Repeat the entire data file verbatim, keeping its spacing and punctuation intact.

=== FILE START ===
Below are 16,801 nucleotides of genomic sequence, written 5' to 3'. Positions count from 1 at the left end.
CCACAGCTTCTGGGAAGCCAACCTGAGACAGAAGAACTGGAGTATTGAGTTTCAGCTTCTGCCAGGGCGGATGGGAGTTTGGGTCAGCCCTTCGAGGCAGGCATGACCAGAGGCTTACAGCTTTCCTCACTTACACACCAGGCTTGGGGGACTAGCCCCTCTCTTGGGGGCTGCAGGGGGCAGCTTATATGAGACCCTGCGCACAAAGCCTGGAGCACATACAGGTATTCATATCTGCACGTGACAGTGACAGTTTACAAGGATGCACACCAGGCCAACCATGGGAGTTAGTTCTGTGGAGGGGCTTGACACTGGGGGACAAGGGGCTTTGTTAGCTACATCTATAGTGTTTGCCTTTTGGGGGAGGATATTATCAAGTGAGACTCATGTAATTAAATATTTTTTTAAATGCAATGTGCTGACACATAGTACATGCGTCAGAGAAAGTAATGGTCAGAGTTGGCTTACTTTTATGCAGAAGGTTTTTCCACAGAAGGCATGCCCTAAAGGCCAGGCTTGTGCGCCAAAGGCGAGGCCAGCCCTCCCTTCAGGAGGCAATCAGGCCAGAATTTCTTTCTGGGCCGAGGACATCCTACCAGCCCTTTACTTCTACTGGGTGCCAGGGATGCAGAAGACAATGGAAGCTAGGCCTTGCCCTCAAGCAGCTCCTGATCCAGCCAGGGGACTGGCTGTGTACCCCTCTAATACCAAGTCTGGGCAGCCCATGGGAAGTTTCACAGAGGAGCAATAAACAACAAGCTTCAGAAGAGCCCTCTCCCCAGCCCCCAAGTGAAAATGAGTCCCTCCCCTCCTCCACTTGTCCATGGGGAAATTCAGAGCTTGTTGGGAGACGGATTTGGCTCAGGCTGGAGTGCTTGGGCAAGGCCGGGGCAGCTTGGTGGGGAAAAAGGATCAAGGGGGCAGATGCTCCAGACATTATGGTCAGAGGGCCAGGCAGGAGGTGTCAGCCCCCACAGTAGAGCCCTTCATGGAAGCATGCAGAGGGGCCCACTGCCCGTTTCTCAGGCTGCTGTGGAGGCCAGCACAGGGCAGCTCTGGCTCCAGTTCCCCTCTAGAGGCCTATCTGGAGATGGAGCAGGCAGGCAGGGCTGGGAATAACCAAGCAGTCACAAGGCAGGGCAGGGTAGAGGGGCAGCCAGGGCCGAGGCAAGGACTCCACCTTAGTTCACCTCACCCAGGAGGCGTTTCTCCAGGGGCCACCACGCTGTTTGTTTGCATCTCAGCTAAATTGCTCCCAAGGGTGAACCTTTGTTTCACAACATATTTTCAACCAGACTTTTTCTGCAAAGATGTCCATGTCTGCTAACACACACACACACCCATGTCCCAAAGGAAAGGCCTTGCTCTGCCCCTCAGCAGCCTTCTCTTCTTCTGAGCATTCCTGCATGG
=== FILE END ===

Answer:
Below are 16,801 nucleotides of genomic sequence, written 5' to 3'. Positions count from 1 at the left end.
CCACAGCTTCTGGGAAGCCAACCTGAGACAGAAGAACTGGAGTATTGAGTTTCAGCTTCTGCCAGGGCGGATGGGAGTTTGGGTCAGCCCTTCGAGGCAGGCATGACCAGAGGCTTACAGCTTTCCTCACTTACACACCAGGCTTGGGGGACTAGCCCCTCTCTTGGGGGCTGCAGGGGGCAGCTTATATGAGACCCTGCGCACAAAGCCTGGAGCACATACAGGTATTCATATCTGCACGTGACAGTGACAGTTTACAAGGATGCACACCAGGCCAACCATGGGAGTTAGTTCTGTGGAGGGGCTTGACACTGGGGGACAAGGGGCTTTGTTAGCTACATCTATAGTGTTTGCCTTTTGGGGGAGGATATTATCAAGTGAGACTCATGTAATTAAATATTTTTTTAAATGCAATGTGCTGACACATAGTACATGCGTCAGAGAAAGTAATGGTCAGAGTTGGCTTACTTTTATGCAGAAGGTTTTTCCACAGAAGGCATGCCCTAAAGGCCAGGCTTGTGCGCCAAAGGCGAGGCCAGCCCTCCCTTCAGGAGGCAATCAGGCCAGAATTTCTTTCTGGGCCGAGGACATCCTACCAGCCCTTTACTTCTACTGGGTGCCAGGGATGCAGAAGACAATGGAAGCTAGGCCTTGCCCTCAAGCAGCTCCTGATCCAGCCAGGGGACTGGCTGTGTACCCCTCTAATACCAAGTCTGGGCAGCCCATGGGAAGTTTCACAGAGGAGCAATAAACAACAAGCTTCAGAAGAGCCCTCTCCCCAGCCCCCAAGTGAAAATGAGTCCCTCCCCTCCTCCACTTGTCCATGGGGAAATTCAGAGCTTGTTGGGAGACGGATTTGGCTCAGGCTGGAGTGCTTGGGCAAGGCCGGGGCAGCTTGGTGGGGAAAAAGGATCAAGGGGGCAGATGCTCCAGACATTATGGTCAGAGGGCCAGGCAGGAGGTGTCAGCCCCCACAGTAGAGCCCTTCATGGAAGCATGCAGAGGGGCCCACTGCCCGTTTCTCAGGCTGCTGTGGAGGCCAGCACAGGGCAGCTCTGGCTCCAGTTCCCCTCTAGAGGCCTATCTGGAGATGGAGCAGGCAGGCAGGGCTGGGAATAACCAAGCAGTCACAAGGCAGGGCAGGGTAGAGGGGCAGCCAGGGCCGAGGCAAGGACTCCACCTTAGTTCACCTCACCCAGGAGGCGTTTCTCCAGGGGCCACCACGCTGTTTGTTTGCATCTCAGCTAAATTGCTCCCAAGGGTGAACCTTTGTTTCACAACATATTTTCAACCAGACTTTTTCTGCAAAGATGTCCATGTCTGCTAACACACACACACACCCATGTCCCAAAGGAAAGGCCTTGCTCTGCCCCTCAGCAGCCTTCTCTTCTTCTGAGCATTCCTGCATGG